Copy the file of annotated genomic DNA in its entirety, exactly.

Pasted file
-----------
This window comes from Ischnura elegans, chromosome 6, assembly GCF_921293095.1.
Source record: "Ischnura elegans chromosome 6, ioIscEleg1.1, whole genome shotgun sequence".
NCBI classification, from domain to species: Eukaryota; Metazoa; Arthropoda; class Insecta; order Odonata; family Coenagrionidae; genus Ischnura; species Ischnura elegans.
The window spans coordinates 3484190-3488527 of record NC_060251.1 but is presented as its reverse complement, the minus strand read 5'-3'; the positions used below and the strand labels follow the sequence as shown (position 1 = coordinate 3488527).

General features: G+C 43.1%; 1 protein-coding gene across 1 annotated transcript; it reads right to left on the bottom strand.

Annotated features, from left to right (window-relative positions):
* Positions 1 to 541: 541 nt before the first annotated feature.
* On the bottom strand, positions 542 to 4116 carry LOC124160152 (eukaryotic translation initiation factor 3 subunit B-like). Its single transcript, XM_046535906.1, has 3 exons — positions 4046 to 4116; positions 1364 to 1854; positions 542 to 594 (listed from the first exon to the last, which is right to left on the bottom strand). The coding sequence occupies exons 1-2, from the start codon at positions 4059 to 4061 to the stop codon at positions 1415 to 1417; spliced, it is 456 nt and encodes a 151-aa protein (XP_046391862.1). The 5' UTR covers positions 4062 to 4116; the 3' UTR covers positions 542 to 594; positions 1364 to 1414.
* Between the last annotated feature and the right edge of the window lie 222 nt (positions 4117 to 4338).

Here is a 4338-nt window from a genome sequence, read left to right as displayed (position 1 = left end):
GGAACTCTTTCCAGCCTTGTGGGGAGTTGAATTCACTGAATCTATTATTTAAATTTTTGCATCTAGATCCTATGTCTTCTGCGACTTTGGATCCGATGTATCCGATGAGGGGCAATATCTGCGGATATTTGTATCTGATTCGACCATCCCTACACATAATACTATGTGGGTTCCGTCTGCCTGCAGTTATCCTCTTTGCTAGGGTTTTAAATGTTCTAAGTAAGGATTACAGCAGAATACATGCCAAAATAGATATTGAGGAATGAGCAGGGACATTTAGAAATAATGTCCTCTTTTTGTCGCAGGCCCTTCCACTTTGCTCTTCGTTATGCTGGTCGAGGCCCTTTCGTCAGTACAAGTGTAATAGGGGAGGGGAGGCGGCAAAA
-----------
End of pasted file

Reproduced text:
This window comes from Ischnura elegans, chromosome 6, assembly GCF_921293095.1.
Source record: "Ischnura elegans chromosome 6, ioIscEleg1.1, whole genome shotgun sequence".
NCBI classification, from domain to species: Eukaryota; Metazoa; Arthropoda; class Insecta; order Odonata; family Coenagrionidae; genus Ischnura; species Ischnura elegans.
The window spans coordinates 3484190-3488527 of record NC_060251.1 but is presented as its reverse complement, the minus strand read 5'-3'; the positions used below and the strand labels follow the sequence as shown (position 1 = coordinate 3488527).

General features: G+C 43.1%; 1 protein-coding gene across 1 annotated transcript; it reads right to left on the bottom strand.

Annotated features, from left to right (window-relative positions):
* Positions 1 to 541: 541 nt before the first annotated feature.
* On the bottom strand, positions 542 to 4116 carry LOC124160152 (eukaryotic translation initiation factor 3 subunit B-like). Its single transcript, XM_046535906.1, has 3 exons — positions 4046 to 4116; positions 1364 to 1854; positions 542 to 594 (listed from the first exon to the last, which is right to left on the bottom strand). The coding sequence occupies exons 1-2, from the start codon at positions 4059 to 4061 to the stop codon at positions 1415 to 1417; spliced, it is 456 nt and encodes a 151-aa protein (XP_046391862.1). The 5' UTR covers positions 4062 to 4116; the 3' UTR covers positions 542 to 594; positions 1364 to 1414.
* Between the last annotated feature and the right edge of the window lie 222 nt (positions 4117 to 4338).

Here is a 4338-nt window from a genome sequence, read left to right as displayed (position 1 = left end):
GGAACTCTTTCCAGCCTTGTGGGGAGTTGAATTCACTGAATCTATTATTTAAATTTTTGCATCTAGATCCTATGTCTTCTGCGACTTTGGATCCGATGTATCCGATGAGGGGCAATATCTGCGGATATTTGTATCTGATTCGACCATCCCTACACATAATACTATGTGGGTTCCGTCTGCCTGCAGTTATCCTCTTTGCTAGGGTTTTAAATGTTCTAAGTAAGGATTACAGCAGAATACATGCCAAAATAGATATTGAGGAATGAGCAGGGACATTTAGAAATAATGTCCTCTTTTTGTCGCAGGCCCTTCCACTTTGCTCTTCGTTATGCTGGTCGAGGCCCTTTCGTCAGTACAAGTGTAATAGGGGAGGGGAGGCGGCAAAA